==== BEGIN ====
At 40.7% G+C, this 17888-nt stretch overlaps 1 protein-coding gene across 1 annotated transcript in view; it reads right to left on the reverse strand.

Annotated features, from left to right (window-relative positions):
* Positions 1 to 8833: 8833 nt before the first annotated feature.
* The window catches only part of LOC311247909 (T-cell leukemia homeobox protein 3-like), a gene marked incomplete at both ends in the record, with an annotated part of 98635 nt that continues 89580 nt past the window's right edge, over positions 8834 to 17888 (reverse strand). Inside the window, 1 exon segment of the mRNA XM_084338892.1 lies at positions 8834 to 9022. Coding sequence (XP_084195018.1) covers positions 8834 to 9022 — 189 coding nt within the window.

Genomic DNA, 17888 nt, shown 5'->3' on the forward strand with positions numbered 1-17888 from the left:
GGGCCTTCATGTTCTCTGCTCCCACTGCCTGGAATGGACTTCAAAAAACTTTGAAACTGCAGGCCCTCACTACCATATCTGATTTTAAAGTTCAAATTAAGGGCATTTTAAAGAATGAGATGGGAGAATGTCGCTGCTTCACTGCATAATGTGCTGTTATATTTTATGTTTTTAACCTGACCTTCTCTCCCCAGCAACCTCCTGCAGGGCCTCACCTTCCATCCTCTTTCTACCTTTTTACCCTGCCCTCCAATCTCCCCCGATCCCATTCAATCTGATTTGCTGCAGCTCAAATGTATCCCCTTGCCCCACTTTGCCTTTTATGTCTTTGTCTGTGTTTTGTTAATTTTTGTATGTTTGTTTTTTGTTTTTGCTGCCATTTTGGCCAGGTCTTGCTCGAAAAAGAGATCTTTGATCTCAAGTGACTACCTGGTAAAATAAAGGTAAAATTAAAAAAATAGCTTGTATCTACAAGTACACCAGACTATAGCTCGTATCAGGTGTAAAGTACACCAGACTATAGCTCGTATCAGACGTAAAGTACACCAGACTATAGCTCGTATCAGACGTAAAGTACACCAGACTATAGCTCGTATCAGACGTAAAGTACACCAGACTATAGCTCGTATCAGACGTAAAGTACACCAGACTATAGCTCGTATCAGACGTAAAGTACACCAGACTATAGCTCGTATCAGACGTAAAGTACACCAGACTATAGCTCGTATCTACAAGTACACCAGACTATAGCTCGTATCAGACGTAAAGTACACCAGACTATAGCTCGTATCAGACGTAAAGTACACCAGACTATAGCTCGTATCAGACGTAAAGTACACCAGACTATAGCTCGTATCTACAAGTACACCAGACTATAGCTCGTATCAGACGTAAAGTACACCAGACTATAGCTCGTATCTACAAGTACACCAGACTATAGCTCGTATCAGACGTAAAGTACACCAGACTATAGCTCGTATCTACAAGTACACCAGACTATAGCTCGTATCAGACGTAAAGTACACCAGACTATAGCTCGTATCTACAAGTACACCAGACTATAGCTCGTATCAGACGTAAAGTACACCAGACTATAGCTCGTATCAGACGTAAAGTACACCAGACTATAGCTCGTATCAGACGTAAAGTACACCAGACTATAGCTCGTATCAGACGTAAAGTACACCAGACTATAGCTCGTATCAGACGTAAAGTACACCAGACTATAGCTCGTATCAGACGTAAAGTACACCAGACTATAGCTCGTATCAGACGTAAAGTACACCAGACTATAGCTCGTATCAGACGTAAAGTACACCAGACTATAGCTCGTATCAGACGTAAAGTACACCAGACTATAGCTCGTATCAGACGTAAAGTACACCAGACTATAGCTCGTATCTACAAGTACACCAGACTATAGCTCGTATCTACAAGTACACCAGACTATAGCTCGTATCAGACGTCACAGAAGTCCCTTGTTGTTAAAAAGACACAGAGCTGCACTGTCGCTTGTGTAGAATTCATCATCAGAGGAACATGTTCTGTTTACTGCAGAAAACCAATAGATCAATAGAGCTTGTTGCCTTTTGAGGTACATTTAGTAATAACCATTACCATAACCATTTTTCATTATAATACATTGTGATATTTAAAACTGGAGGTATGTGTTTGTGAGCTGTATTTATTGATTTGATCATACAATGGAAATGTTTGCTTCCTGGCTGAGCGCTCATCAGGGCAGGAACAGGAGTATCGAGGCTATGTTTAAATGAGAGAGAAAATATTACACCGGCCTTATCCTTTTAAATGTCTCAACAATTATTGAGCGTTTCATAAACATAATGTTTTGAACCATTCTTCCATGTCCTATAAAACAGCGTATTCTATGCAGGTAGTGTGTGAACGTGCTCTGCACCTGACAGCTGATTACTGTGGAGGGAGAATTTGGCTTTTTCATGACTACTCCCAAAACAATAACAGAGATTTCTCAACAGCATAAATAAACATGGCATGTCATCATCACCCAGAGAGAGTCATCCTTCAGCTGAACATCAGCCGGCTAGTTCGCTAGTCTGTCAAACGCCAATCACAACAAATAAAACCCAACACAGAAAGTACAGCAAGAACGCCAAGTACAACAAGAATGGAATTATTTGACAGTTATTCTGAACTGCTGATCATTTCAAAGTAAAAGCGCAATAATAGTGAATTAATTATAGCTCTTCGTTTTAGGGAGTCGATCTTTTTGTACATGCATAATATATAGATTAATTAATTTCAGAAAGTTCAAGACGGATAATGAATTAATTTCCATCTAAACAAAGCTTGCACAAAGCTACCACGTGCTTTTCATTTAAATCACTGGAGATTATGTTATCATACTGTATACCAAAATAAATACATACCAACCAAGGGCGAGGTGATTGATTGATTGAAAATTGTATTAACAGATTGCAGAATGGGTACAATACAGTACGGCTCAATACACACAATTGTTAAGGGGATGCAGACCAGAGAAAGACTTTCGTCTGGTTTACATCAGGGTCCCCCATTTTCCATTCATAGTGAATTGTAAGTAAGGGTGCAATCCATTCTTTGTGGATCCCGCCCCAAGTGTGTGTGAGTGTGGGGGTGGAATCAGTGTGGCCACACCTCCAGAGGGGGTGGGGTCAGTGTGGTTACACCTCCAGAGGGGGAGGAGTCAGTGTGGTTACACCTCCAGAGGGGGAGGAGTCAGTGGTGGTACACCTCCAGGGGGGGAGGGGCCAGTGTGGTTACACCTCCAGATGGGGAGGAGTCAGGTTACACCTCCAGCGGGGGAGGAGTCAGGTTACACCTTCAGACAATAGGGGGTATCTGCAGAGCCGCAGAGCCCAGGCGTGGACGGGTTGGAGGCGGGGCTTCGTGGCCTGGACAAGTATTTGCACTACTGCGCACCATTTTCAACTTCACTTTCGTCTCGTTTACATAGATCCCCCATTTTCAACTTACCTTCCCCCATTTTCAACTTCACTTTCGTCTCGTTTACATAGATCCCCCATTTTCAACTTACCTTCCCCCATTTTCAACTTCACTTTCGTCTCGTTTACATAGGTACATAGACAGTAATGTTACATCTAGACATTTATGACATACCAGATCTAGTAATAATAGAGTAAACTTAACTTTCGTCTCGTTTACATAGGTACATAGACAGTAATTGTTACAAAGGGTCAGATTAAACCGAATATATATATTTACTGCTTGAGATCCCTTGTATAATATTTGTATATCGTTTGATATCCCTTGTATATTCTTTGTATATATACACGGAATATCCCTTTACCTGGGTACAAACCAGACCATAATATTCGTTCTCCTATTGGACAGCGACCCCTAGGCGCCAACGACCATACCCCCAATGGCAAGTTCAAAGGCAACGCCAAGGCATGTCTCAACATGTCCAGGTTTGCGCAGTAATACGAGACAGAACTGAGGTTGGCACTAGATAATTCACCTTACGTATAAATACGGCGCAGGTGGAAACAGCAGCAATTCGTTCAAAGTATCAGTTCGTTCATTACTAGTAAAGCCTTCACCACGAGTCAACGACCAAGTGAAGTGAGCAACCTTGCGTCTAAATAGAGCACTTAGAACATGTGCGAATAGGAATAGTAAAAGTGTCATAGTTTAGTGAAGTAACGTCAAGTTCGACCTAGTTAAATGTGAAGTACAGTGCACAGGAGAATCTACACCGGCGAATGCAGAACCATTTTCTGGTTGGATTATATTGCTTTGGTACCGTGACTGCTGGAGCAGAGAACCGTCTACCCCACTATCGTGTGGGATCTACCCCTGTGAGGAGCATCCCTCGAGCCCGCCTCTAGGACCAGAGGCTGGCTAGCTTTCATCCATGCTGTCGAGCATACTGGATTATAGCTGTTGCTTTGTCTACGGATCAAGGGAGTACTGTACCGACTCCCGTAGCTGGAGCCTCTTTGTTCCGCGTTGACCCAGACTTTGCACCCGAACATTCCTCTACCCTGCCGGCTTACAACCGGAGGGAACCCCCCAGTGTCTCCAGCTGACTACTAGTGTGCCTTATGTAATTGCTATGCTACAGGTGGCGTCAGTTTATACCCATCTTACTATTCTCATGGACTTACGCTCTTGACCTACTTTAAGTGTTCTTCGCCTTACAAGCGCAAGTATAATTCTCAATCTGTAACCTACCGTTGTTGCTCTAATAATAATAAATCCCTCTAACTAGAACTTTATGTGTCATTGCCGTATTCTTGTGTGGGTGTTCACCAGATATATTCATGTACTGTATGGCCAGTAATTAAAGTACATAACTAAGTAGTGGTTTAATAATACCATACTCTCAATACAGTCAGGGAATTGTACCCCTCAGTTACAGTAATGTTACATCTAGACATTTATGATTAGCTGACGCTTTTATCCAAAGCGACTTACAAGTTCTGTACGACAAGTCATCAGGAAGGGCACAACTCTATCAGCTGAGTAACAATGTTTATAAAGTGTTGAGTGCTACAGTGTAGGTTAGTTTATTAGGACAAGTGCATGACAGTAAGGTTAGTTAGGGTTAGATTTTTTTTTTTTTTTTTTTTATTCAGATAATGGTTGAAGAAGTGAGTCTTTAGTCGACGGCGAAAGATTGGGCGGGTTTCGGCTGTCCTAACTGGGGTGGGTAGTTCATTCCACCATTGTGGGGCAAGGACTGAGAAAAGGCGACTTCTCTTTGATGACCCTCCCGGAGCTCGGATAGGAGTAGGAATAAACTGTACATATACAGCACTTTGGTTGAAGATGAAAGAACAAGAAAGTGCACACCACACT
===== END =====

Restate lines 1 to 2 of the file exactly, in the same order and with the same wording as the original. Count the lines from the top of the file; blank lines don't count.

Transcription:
At 40.7% G+C, this 17888-nt stretch overlaps 1 protein-coding gene across 1 annotated transcript in view; it reads right to left on the reverse strand.

Annotated features, from left to right (window-relative positions):